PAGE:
Introduction

“Against the offensive of capital and politicians of all hues, all the revolutionary workers of the world must build a real International Association of Workers, in which, each member will know that the emancipation of the working class will only be possible when the workers themselves, in their capacities as producers, manage to prepare themselves in their economic organisations to take possession of the land and the factories and enable themselves to administer them jointly, in such a way that they will be able to continue production and social life.”

Fighting for ourselves

The Solidarity Federation's book, Fighting for ourselves: anarcho-syndicalism and the class struggle, aims to recover some of the lost history of the workers' movement, in order to set out a revolutionary strategy for the present conditions. In clear and accessible prose, the book sets out the anarcho-syndicalist criticisms of political parties and trade unions, engages with other radical traditions such as anarchism, syndicalism and dissident Marxisms, explains what anarcho-syndicalism was in the twentieth century, and how it's relevant - indeed, vital - for workers today.

Unit 24: The spirit of anarcho-syndicalism

This Unit aims to

  • Take anarcho-syndicalist history and project it forward into the first years of the 21st Century.
  • Provide some ideas as to the choices on offer to us in changing society today.
  • Provide a discussion of some of the ideas at the core of anarcho-syndicalism today.
  • Present some notes and comments on 3 examples of types of struggles taking place today.
  • Contribute to new and more effective action; from which we can collectively bring about a better society.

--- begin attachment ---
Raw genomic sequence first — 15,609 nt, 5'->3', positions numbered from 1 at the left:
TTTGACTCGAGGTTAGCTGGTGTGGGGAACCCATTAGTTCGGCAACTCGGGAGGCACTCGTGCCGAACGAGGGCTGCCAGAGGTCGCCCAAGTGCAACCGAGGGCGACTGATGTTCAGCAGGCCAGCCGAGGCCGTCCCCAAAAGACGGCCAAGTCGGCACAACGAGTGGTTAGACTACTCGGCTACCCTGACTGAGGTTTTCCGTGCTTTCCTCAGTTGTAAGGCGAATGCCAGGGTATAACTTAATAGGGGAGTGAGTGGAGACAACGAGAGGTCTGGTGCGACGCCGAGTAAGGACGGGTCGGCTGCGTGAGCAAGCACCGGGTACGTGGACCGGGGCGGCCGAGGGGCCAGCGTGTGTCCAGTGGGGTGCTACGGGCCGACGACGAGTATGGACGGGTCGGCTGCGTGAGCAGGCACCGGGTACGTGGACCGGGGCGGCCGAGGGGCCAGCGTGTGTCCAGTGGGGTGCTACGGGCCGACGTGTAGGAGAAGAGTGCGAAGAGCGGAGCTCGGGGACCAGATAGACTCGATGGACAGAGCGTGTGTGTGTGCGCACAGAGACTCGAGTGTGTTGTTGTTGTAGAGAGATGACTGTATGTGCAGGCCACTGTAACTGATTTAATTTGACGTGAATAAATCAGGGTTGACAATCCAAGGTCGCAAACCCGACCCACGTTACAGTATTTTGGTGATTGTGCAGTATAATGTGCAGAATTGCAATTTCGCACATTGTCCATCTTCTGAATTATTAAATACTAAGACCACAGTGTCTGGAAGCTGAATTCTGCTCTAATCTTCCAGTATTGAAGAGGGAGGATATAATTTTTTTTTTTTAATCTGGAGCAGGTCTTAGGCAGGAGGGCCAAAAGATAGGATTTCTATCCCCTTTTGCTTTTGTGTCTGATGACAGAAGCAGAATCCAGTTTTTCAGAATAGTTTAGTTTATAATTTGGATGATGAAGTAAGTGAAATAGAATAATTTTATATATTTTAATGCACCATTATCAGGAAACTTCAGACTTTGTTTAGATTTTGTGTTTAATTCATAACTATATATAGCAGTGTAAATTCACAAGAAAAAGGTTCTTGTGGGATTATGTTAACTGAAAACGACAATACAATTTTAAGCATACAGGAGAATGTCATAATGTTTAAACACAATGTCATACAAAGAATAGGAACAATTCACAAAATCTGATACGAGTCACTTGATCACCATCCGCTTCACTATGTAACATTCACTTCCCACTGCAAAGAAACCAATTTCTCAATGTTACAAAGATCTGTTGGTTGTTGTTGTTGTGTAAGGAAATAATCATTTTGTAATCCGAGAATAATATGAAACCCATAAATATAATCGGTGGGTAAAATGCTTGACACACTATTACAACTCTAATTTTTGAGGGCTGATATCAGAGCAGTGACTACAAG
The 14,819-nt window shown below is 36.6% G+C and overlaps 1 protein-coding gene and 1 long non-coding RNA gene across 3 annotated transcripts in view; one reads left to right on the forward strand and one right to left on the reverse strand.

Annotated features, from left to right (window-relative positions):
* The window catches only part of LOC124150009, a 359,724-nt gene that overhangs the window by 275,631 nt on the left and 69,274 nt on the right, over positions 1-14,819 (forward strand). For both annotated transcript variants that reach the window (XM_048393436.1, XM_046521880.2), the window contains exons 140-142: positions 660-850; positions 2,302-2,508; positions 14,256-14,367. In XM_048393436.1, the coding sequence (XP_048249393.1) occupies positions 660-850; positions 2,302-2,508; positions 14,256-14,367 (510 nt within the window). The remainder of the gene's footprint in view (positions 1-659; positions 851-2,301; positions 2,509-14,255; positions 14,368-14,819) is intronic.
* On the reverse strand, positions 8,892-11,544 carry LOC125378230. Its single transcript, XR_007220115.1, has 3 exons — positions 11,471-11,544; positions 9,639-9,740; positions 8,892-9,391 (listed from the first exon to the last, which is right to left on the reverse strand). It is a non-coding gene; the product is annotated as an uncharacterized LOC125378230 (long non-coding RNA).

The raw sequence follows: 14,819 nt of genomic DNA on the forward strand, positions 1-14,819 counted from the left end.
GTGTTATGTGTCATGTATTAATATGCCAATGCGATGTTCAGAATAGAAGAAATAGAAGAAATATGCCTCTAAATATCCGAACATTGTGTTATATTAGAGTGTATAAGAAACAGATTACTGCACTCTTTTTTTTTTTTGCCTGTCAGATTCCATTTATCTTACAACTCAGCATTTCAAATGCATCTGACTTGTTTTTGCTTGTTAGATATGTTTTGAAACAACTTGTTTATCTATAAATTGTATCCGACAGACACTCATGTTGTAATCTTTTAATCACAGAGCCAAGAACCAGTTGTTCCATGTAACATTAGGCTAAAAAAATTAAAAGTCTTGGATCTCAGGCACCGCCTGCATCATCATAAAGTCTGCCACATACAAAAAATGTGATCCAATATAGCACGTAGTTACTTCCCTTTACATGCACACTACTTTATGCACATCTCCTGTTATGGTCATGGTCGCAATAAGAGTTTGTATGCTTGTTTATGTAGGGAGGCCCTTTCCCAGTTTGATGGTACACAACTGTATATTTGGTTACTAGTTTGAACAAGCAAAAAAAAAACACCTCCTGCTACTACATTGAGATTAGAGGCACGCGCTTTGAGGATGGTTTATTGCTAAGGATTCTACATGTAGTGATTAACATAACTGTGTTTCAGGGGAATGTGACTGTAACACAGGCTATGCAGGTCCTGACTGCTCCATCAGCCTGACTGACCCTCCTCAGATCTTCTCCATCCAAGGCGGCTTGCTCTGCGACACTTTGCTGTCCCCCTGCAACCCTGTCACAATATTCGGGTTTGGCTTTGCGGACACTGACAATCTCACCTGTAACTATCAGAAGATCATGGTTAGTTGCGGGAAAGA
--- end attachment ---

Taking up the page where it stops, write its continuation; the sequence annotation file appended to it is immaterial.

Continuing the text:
Introduction

Unit 22: Roots of modern anarcho-syndicalism: freedom, oppression & rebellion

This Unit aims to

  • Summarise the main origins and motivations in the development of modern anarcho-syndicalism.
  • Recap on some of the achievements that have been brushed under the carpet of capitalist history.
  • Emphasise the sheer extent of anarchist influence on revolutionary movements.
  • Examine the lessons from these experiences that are still relevant for us to apply today and in the future.

Terms and abbreviations

Primitivist: Someone who believes that civilisation has gone to far and we need to dismantle it and return to a simple way of life without modern technology. 

Unit 21: anarcho-syndicalism 1939-99

This Unit aims to

  • Trace the development of the IWA in the post-war era, following on from the period covered in Unit 13.
  • Examine the re-emergence of the CNT in Spain.
  • Look at the attempts to turn the CNT towards reformism.
  • Analyse the reasons behind the formation of the CGT.

Terms and abbreviations

IWA: International Workers’ Association, the international anarcho- syndicalist movement, founded in 1922 (see Unit 13), note that the acronym is AIT in Spanish.
CNT: Confederacion Nacional del Trabajo (National Confederation of Labour). Anarcho-syndicalist union
FAUD: Freie Arbeiter-Union Deutschlands, German anarcho- syndicalist union federation up to its suppression by the Nazis

Unit 20: Britain, 1950-1990 - Decline of Social Democracy

This Unit aims to

  • Continue on from Unit 19, following the economic and political scene in Britain after the Second World War.
  • Investigate the failure of Keynesian demand management.
  • Examine the post-war shop stewards movement.
  • Look at the decline of the Communist Party and the emergence
  • of the ‘new left’ and rank and file movement.
  • Chart the onslaught of Thatcherism on the working class.

Terms and abbreviations

Keynesian Economics: An economic theory advocating government intervention, or demand side management of the economy, to achieve full employment and stable prices.
Macro-economic: The performance of the overall economy, inflation, unemployment, and industrial production.